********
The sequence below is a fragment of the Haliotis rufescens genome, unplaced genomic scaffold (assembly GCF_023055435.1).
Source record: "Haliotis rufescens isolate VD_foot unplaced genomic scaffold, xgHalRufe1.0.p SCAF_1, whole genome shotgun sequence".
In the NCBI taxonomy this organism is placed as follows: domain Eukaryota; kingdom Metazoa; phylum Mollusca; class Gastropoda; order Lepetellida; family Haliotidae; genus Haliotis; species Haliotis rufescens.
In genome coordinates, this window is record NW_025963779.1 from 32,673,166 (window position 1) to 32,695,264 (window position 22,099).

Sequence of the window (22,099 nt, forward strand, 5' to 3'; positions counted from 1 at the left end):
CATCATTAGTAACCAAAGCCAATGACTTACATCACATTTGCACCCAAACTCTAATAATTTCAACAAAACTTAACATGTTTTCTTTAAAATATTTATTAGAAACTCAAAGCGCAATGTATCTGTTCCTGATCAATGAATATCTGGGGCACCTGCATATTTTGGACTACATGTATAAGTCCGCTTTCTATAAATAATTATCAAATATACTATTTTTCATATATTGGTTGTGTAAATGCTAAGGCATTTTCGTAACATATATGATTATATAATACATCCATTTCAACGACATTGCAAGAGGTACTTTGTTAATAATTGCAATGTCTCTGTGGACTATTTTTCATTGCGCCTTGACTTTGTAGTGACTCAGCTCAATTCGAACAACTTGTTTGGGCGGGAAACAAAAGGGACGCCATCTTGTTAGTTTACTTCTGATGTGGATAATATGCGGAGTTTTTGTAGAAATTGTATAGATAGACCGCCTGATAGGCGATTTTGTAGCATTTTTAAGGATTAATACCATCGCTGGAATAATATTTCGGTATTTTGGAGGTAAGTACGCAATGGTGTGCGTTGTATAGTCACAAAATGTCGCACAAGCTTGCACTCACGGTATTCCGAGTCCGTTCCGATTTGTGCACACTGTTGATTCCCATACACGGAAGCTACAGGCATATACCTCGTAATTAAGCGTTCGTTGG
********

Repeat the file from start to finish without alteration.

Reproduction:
The sequence below is a fragment of the Haliotis rufescens genome, unplaced genomic scaffold (assembly GCF_023055435.1).
Source record: "Haliotis rufescens isolate VD_foot unplaced genomic scaffold, xgHalRufe1.0.p SCAF_1, whole genome shotgun sequence".
In the NCBI taxonomy this organism is placed as follows: domain Eukaryota; kingdom Metazoa; phylum Mollusca; class Gastropoda; order Lepetellida; family Haliotidae; genus Haliotis; species Haliotis rufescens.
In genome coordinates, this window is record NW_025963779.1 from 32,673,166 (window position 1) to 32,695,264 (window position 22,099).

Sequence of the window (22,099 nt, forward strand, 5' to 3'; positions counted from 1 at the left end):
CATCATTAGTAACCAAAGCCAATGACTTACATCACATTTGCACCCAAACTCTAATAATTTCAACAAAACTTAACATGTTTTCTTTAAAATATTTATTAGAAACTCAAAGCGCAATGTATCTGTTCCTGATCAATGAATATCTGGGGCACCTGCATATTTTGGACTACATGTATAAGTCCGCTTTCTATAAATAATTATCAAATATACTATTTTTCATATATTGGTTGTGTAAATGCTAAGGCATTTTCGTAACATATATGATTATATAATACATCCATTTCAACGACATTGCAAGAGGTACTTTGTTAATAATTGCAATGTCTCTGTGGACTATTTTTCATTGCGCCTTGACTTTGTAGTGACTCAGCTCAATTCGAACAACTTGTTTGGGCGGGAAACAAAAGGGACGCCATCTTGTTAGTTTACTTCTGATGTGGATAATATGCGGAGTTTTTGTAGAAATTGTATAGATAGACCGCCTGATAGGCGATTTTGTAGCATTTTTAAGGATTAATACCATCGCTGGAATAATATTTCGGTATTTTGGAGGTAAGTACGCAATGGTGTGCGTTGTATAGTCACAAAATGTCGCACAAGCTTGCACTCACGGTATTCCGAGTCCGTTCCGATTTGTGCACACTGTTGATTCCCATACACGGAAGCTACAGGCATATACCTCGTAATTAAGCGTTCGTTGG